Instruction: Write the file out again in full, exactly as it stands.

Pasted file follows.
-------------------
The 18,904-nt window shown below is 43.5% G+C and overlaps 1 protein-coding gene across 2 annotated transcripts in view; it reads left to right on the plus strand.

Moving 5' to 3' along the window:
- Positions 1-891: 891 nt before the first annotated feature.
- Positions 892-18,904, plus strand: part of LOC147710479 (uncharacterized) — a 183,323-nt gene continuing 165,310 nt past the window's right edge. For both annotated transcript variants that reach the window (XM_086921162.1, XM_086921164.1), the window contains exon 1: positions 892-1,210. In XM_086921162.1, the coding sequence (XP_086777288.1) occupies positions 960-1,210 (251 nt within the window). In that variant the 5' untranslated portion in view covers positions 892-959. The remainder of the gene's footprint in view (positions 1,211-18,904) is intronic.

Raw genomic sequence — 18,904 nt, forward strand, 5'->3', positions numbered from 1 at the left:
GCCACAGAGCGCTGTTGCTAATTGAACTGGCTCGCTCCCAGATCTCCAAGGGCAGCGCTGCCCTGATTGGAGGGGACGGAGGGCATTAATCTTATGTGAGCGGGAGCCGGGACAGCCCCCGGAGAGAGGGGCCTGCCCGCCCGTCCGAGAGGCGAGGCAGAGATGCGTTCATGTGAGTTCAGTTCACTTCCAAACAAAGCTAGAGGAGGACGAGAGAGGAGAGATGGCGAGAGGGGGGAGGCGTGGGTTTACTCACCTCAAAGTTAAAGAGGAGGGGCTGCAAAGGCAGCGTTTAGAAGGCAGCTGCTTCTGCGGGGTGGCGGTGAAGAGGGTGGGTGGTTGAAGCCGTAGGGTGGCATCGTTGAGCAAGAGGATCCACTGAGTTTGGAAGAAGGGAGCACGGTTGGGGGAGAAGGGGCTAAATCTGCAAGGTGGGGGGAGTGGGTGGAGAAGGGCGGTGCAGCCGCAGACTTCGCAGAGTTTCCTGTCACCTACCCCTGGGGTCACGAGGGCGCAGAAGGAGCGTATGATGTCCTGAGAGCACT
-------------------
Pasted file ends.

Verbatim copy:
The 18,904-nt window shown below is 43.5% G+C and overlaps 1 protein-coding gene across 2 annotated transcripts in view; it reads left to right on the plus strand.

Moving 5' to 3' along the window:
- Positions 1-891: 891 nt before the first annotated feature.
- Positions 892-18,904, plus strand: part of LOC147710479 (uncharacterized) — a 183,323-nt gene continuing 165,310 nt past the window's right edge. For both annotated transcript variants that reach the window (XM_086921162.1, XM_086921164.1), the window contains exon 1: positions 892-1,210. In XM_086921162.1, the coding sequence (XP_086777288.1) occupies positions 960-1,210 (251 nt within the window). In that variant the 5' untranslated portion in view covers positions 892-959. The remainder of the gene's footprint in view (positions 1,211-18,904) is intronic.

Raw genomic sequence — 18,904 nt, forward strand, 5'->3', positions numbered from 1 at the left:
GCCACAGAGCGCTGTTGCTAATTGAACTGGCTCGCTCCCAGATCTCCAAGGGCAGCGCTGCCCTGATTGGAGGGGACGGAGGGCATTAATCTTATGTGAGCGGGAGCCGGGACAGCCCCCGGAGAGAGGGGCCTGCCCGCCCGTCCGAGAGGCGAGGCAGAGATGCGTTCATGTGAGTTCAGTTCACTTCCAAACAAAGCTAGAGGAGGACGAGAGAGGAGAGATGGCGAGAGGGGGGAGGCGTGGGTTTACTCACCTCAAAGTTAAAGAGGAGGGGCTGCAAAGGCAGCGTTTAGAAGGCAGCTGCTTCTGCGGGGTGGCGGTGAAGAGGGTGGGTGGTTGAAGCCGTAGGGTGGCATCGTTGAGCAAGAGGATCCACTGAGTTTGGAAGAAGGGAGCACGGTTGGGGGAGAAGGGGCTAAATCTGCAAGGTGGGGGGAGTGGGTGGAGAAGGGCGGTGCAGCCGCAGACTTCGCAGAGTTTCCTGTCACCTACCCCTGGGGTCACGAGGGCGCAGAAGGAGCGTATGATGTCCTGAGAGCACT